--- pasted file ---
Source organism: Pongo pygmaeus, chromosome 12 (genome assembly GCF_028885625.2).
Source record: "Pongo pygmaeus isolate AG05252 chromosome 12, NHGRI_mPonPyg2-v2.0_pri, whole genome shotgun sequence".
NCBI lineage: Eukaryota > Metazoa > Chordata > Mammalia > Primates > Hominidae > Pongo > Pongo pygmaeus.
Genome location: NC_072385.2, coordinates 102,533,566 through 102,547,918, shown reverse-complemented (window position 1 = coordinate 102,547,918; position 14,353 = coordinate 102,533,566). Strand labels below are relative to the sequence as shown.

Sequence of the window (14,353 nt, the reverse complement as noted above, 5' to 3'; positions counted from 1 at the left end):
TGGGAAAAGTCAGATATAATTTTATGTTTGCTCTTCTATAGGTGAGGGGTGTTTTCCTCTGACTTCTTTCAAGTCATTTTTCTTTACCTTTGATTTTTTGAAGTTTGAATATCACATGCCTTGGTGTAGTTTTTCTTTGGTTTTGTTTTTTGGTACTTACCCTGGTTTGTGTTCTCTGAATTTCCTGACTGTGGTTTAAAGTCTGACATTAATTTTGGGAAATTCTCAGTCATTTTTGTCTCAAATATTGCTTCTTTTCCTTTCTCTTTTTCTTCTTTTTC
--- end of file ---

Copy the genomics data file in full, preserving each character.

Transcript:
Source organism: Pongo pygmaeus, chromosome 12 (genome assembly GCF_028885625.2).
Source record: "Pongo pygmaeus isolate AG05252 chromosome 12, NHGRI_mPonPyg2-v2.0_pri, whole genome shotgun sequence".
NCBI lineage: Eukaryota > Metazoa > Chordata > Mammalia > Primates > Hominidae > Pongo > Pongo pygmaeus.
Genome location: NC_072385.2, coordinates 102,533,566 through 102,547,918, shown reverse-complemented (window position 1 = coordinate 102,547,918; position 14,353 = coordinate 102,533,566). Strand labels below are relative to the sequence as shown.

Sequence of the window (14,353 nt, the reverse complement as noted above, 5' to 3'; positions counted from 1 at the left end):
TGGGAAAAGTCAGATATAATTTTATGTTTGCTCTTCTATAGGTGAGGGGTGTTTTCCTCTGACTTCTTTCAAGTCATTTTTCTTTACCTTTGATTTTTTGAAGTTTGAATATCACATGCCTTGGTGTAGTTTTTCTTTGGTTTTGTTTTTTGGTACTTACCCTGGTTTGTGTTCTCTGAATTTCCTGACTGTGGTTTAAAGTCTGACATTAATTTTGGGAAATTCTCAGTCATTTTTGTCTCAAATATTGCTTCTTTTCCTTTCTCTTTTTCTTCTTTTTC